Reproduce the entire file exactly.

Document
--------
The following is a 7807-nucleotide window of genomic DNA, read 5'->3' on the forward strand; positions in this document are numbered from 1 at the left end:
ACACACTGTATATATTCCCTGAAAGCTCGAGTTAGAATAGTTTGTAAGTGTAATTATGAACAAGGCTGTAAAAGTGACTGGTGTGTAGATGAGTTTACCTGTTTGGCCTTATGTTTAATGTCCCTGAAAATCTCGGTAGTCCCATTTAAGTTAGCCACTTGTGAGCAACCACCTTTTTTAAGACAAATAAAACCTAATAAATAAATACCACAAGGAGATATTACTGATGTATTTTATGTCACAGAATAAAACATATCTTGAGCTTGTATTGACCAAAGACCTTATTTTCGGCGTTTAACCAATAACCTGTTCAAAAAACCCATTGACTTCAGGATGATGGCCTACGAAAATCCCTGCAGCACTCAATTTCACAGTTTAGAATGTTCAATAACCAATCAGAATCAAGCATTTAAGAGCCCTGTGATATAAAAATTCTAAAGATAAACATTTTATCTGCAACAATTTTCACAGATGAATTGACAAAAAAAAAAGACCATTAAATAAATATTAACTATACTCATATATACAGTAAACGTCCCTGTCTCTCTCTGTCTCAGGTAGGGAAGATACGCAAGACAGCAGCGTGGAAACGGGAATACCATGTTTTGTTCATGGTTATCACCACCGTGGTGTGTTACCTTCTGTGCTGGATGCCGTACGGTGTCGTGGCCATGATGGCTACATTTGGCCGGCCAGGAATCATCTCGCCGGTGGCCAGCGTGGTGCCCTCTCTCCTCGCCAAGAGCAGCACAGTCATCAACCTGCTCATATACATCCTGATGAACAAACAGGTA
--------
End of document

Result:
The following is a 7807-nucleotide window of genomic DNA, read 5'->3' on the forward strand; positions in this document are numbered from 1 at the left end:
ACACACTGTATATATTCCCTGAAAGCTCGAGTTAGAATAGTTTGTAAGTGTAATTATGAACAAGGCTGTAAAAGTGACTGGTGTGTAGATGAGTTTACCTGTTTGGCCTTATGTTTAATGTCCCTGAAAATCTCGGTAGTCCCATTTAAGTTAGCCACTTGTGAGCAACCACCTTTTTTAAGACAAATAAAACCTAATAAATAAATACCACAAGGAGATATTACTGATGTATTTTATGTCACAGAATAAAACATATCTTGAGCTTGTATTGACCAAAGACCTTATTTTCGGCGTTTAACCAATAACCTGTTCAAAAAACCCATTGACTTCAGGATGATGGCCTACGAAAATCCCTGCAGCACTCAATTTCACAGTTTAGAATGTTCAATAACCAATCAGAATCAAGCATTTAAGAGCCCTGTGATATAAAAATTCTAAAGATAAACATTTTATCTGCAACAATTTTCACAGATGAATTGACAAAAAAAAAAGACCATTAAATAAATATTAACTATACTCATATATACAGTAAACGTCCCTGTCTCTCTCTGTCTCAGGTAGGGAAGATACGCAAGACAGCAGCGTGGAAACGGGAATACCATGTTTTGTTCATGGTTATCACCACCGTGGTGTGTTACCTTCTGTGCTGGATGCCGTACGGTGTCGTGGCCATGATGGCTACATTTGGCCGGCCAGGAATCATCTCGCCGGTGGCCAGCGTGGTGCCCTCTCTCCTCGCCAAGAGCAGCACAGTCATCAACCTGCTCATATACATCCTGATGAACAAACAGGTA